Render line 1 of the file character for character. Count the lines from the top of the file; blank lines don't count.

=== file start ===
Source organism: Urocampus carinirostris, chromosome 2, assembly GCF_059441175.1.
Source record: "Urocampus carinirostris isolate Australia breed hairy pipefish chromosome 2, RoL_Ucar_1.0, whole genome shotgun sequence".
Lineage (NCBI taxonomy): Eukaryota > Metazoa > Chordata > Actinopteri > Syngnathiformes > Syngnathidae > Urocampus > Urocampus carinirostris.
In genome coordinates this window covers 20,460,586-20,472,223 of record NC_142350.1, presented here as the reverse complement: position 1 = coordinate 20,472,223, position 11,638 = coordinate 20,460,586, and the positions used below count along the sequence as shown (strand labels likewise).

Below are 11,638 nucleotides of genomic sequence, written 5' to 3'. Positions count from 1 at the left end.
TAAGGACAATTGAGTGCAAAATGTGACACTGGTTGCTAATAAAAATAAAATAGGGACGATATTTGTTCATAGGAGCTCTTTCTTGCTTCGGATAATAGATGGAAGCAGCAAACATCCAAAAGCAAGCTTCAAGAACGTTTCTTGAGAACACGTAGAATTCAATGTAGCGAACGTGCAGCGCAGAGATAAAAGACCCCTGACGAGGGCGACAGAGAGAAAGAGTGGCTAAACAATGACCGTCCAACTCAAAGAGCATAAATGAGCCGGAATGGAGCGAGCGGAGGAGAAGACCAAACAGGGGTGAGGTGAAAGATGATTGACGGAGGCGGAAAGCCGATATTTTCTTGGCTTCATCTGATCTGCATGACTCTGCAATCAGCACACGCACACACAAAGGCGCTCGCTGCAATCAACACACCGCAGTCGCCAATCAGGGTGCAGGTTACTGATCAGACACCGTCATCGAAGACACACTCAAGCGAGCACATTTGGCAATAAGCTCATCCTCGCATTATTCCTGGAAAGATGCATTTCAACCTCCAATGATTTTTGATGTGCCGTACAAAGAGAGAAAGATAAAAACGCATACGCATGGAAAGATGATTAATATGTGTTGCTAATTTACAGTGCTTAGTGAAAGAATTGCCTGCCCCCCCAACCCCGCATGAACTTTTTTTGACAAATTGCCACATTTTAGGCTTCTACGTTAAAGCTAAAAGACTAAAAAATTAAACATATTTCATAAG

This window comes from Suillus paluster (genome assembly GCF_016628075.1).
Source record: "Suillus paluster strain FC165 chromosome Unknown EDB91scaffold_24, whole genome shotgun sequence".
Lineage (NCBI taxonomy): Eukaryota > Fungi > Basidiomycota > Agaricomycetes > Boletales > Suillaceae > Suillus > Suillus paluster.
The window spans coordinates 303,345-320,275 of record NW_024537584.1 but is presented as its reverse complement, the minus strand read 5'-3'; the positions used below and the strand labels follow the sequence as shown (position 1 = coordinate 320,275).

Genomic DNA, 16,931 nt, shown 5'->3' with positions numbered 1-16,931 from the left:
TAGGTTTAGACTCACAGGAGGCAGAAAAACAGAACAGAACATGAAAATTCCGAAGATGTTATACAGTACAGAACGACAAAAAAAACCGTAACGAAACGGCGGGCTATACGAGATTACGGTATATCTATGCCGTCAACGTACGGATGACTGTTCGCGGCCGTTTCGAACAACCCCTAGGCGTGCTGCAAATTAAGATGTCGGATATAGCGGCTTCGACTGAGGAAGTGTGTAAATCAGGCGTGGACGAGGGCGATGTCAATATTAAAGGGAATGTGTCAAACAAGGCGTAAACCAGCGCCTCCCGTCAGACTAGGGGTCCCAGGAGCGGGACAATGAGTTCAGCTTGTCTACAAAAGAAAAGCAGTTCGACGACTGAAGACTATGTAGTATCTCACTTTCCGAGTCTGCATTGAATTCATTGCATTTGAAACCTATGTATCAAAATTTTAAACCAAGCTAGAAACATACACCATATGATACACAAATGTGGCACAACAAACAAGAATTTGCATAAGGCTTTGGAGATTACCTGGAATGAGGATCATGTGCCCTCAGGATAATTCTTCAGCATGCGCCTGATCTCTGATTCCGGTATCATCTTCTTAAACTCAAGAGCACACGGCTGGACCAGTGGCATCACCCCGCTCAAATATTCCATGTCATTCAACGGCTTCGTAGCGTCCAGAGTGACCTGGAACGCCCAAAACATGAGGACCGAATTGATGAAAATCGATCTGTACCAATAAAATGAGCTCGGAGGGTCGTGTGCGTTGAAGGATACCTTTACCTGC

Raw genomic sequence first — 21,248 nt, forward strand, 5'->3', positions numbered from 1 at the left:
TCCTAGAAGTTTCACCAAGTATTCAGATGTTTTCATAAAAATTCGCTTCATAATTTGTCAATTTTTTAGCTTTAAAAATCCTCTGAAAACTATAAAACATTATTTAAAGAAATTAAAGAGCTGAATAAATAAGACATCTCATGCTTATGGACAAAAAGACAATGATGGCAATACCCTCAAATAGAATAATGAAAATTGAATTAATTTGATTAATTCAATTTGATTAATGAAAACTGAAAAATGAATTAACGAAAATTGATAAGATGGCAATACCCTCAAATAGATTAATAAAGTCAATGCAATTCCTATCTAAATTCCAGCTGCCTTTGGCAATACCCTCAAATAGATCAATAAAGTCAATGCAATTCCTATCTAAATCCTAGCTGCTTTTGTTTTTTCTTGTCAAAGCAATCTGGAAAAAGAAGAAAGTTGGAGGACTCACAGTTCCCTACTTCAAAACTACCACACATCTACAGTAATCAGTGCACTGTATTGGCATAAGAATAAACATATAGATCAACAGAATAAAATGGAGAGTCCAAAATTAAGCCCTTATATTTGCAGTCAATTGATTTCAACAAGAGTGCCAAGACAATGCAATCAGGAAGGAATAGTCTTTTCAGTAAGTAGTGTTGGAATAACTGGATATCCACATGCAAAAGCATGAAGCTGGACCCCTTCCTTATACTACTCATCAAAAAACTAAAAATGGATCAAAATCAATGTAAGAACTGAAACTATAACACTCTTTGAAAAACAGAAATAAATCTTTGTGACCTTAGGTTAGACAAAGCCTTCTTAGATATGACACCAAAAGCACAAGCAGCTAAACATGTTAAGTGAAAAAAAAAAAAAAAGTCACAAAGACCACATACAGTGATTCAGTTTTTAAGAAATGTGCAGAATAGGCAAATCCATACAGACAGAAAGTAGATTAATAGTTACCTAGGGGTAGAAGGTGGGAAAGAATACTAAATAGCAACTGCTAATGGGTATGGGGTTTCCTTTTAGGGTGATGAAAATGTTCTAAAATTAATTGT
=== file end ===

Source organism: Urocampus carinirostris, chromosome 2, assembly GCF_059441175.1.